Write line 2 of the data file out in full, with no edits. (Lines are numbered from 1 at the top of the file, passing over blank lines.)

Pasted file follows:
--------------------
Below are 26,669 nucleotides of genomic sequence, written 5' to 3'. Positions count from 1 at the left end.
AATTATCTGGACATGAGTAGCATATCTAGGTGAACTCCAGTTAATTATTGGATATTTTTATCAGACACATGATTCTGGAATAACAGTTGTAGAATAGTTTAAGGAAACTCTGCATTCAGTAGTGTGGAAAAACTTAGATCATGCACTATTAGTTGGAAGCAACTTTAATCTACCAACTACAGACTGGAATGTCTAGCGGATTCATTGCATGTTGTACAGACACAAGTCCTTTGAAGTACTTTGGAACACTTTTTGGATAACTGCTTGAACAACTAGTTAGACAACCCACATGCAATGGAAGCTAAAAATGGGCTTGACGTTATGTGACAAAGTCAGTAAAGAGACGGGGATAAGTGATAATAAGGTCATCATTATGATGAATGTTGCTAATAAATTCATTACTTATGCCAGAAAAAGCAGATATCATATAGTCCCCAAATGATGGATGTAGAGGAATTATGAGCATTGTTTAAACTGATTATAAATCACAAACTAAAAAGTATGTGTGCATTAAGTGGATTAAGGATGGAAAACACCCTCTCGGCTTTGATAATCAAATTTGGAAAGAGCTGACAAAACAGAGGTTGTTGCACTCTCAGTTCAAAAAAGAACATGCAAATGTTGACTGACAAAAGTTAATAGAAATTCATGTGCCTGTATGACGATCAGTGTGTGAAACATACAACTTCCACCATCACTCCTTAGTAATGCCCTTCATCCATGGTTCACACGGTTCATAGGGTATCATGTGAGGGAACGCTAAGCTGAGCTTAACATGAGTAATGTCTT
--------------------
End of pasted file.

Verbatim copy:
AATTATCTGGACATGAGTAGCATATCTAGGTGAACTCCAGTTAATTATTGGATATTTTTATCAGACACATGATTCTGGAATAACAGTTGTAGAATAGTTTAAGGAAACTCTGCATTCAGTAGTGTGGAAAAACTTAGATCATGCACTATTAGTTGGAAGCAACTTTAATCTACCAACTACAGACTGGAATGTCTAGCGGATTCATTGCATGTTGTACAGACACAAGTCCTTTGAAGTACTTTGGAACACTTTTTGGATAACTGCTTGAACAACTAGTTAGACAACCCACATGCAATGGAAGCTAAAAATGGGCTTGACGTTATGTGACAAAGTCAGTAAAGAGACGGGGATAAGTGATAATAAGGTCATCATTATGATGAATGTTGCTAATAAATTCATTACTTATGCCAGAAAAAGCAGATATCATATAGTCCCCAAATGATGGATGTAGAGGAATTATGAGCATTGTTTAAACTGATTATAAATCACAAACTAAAAAGTATGTGTGCATTAAGTGGATTAAGGATGGAAAACACCCTCTCGGCTTTGATAATCAAATTTGGAAAGAGCTGACAAAACAGAGGTTGTTGCACTCTCAGTTCAAAAAAGAACATGCAAATGTTGACTGACAAAAGTTAATAGAAATTCATGTGCCTGTATGACGATCAGTGTGTGAAACATACAACTTCCACCATCACTCCTTAGTAATGCCCTTCATCCATGGTTCACACGGTTCATAGGGTATCATGTGAGGGAACGCTAAGCTGAGCTTAACATGAGTAATGTCTT